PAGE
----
How to avoid the most common outdoor diseases in the province.
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Outdoor health concerns
Enjoying the outdoors can help you stay fit and healthy, but it can also make you sick. Take steps to protect yourself and your family from these top 4 outdoor health concerns:
- Lyme disease: the most common illness carried by ticks in North America and Europe
- West Nile virus: a virus carried by mosquitoes and found in animals, birds and humans
- Bee and insect stings: can cause serious problems for people who are allergic
- Rabies: a contagious disease carried by infected animals that is always fatal unless treated before symptoms develop
Not all blacklegged ticks – also called deer ticks – carry the type of bacteria that causes Lyme disease. But you still want to avoid being bitten and reduce the risk while enjoying the outdoors in Ontario.
West Nile virus
Anyone bitten by a mosquito carrying West Nile virus can experience symptoms that range from nothing at all to high fever, tremors, muscle weakness and more.
Learn how to protect yourself and reduce your risk of getting West Nile virus.
Bee and insect stings
Most bees and insects will not attack if left alone. But if annoyed, a bee will sting in defense of its nest or itself. Many people are stung each year and a few may die as a result of allergic reactions.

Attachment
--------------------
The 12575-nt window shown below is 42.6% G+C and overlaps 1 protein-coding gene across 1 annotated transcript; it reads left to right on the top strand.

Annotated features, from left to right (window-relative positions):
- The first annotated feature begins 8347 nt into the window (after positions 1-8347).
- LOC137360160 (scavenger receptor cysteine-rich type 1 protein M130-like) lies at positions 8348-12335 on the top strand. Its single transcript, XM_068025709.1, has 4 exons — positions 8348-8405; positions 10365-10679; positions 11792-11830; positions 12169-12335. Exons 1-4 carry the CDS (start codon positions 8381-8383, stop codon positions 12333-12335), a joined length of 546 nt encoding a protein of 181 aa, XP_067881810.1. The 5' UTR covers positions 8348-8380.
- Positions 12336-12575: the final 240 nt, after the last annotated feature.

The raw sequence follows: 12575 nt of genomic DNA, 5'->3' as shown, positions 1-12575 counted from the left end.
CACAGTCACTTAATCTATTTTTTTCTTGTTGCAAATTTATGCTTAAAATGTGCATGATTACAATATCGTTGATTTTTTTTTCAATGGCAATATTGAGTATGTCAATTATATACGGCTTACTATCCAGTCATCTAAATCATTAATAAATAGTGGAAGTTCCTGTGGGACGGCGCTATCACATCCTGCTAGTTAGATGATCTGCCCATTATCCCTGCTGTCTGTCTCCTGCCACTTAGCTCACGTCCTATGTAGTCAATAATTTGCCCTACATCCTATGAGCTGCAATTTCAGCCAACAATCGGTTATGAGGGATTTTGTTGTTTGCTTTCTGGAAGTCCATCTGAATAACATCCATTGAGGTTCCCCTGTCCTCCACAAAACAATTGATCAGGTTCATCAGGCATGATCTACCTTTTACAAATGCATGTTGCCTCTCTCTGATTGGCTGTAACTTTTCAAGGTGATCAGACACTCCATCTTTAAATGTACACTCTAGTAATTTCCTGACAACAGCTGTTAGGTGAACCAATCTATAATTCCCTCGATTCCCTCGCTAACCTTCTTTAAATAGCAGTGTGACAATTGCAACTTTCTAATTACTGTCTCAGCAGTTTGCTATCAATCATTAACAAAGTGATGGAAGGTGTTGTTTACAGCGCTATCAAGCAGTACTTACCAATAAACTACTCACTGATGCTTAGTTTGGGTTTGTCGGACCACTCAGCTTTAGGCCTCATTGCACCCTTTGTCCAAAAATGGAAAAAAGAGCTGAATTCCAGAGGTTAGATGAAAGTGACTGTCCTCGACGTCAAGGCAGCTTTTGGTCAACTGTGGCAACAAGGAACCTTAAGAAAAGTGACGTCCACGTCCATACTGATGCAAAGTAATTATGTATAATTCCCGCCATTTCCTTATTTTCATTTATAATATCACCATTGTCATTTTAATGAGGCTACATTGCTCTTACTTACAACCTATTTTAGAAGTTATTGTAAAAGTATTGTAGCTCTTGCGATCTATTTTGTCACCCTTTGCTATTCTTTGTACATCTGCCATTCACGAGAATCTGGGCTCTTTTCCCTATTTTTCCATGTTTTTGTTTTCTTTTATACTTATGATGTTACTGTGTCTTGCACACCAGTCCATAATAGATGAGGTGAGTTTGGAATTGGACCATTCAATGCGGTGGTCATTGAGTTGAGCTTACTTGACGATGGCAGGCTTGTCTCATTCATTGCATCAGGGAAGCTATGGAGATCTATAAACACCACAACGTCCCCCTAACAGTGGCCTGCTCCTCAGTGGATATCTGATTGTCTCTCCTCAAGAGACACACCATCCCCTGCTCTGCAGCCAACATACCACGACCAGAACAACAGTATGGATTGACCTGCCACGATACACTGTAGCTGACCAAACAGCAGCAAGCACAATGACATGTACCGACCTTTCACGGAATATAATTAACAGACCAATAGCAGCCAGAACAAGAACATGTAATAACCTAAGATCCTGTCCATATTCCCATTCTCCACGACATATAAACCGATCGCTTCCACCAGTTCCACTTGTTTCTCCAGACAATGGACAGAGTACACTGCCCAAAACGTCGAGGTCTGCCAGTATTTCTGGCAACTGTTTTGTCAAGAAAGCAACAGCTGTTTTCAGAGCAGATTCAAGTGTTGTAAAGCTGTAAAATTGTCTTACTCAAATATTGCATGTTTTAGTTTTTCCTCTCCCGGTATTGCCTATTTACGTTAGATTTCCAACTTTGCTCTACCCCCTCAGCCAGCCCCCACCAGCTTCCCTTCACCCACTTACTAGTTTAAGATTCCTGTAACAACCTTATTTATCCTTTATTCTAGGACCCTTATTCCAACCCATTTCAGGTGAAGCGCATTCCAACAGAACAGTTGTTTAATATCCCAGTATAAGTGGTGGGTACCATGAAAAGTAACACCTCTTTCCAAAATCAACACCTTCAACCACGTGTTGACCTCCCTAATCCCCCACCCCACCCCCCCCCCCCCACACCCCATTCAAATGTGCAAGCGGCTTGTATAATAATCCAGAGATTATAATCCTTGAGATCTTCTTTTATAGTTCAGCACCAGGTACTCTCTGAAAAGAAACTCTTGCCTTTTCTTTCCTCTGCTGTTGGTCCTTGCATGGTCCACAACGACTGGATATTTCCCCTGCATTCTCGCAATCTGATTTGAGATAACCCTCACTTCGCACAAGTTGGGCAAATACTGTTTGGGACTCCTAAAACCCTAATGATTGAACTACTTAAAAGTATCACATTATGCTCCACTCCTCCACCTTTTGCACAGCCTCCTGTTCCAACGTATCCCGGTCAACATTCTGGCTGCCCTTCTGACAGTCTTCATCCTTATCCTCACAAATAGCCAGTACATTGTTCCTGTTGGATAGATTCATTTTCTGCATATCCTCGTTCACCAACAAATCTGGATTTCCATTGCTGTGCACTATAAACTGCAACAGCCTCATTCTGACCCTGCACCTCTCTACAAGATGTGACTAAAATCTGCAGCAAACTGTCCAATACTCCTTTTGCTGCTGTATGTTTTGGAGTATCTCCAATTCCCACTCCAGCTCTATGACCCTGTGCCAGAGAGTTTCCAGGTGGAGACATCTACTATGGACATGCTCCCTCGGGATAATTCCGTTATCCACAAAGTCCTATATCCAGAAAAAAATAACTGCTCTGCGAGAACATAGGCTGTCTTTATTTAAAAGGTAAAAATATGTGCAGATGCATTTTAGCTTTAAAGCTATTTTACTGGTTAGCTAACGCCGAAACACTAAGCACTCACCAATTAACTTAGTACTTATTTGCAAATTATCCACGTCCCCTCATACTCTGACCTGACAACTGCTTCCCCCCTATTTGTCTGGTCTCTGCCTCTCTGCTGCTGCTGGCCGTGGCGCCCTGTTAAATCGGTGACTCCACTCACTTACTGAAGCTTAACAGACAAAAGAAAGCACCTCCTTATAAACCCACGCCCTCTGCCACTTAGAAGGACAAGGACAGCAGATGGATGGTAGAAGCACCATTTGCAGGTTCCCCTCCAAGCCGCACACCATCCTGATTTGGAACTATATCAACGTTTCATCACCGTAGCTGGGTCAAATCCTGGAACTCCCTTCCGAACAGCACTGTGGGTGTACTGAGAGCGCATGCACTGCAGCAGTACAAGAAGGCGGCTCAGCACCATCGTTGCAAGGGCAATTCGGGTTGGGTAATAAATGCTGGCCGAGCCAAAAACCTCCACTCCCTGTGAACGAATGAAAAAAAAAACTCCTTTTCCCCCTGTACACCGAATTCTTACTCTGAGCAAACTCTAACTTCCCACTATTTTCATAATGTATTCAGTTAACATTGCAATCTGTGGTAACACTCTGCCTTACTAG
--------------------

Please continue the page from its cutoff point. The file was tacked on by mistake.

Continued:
If you know you are allergic to insect stings:
- carry an insect sting allergy kit
- wear a medical ID bracelet or necklace stating your allergy
Ask your family doctor about getting these items. You may also want to ask about a kit that will help reduce the pain of an insect sting. This type of kit is a valuable addition to a first aid kit.
How to avoid stings
- wear light colored clothing with a smooth finish — it attracts fewer bees than dark clothing
- cover the body as much as possible with clothing
Keep yourself clean and fragrance free
- wear clean clothing and bathe daily — sweat can make bees angry
- avoid perfumed soaps, shampoos and deodorants
- don't wear cologne or perfume
- avoid bananas and banana-scented toiletries
Keep outdoor spaces clear and fragrance free
- clean up picnic tables, grills and other outdoor eating areas
- avoid flowering plants if you know you are allergic to bee and insect stings
If you see a single stinging insect
- remain still or lie face down on the ground (the face is the most likely place for a bee or wasp to sting)
- do not swing or swat at the insect
- if a bee comes inside your vehicle, stop the car slowly and open all the windows
If you are attacked outdoors
Bees release a chemical when they sting. This warns other bees that there is danger. More bees often follow. If stinging insects attack you, run to get away from them. If you are outdoors:
- look for a shaded area, stay away from open areas
- go indoors if you can
- jump into water
If you are allergic to insect stings
There are several signs of an allergic reaction to insect stings. Watch for: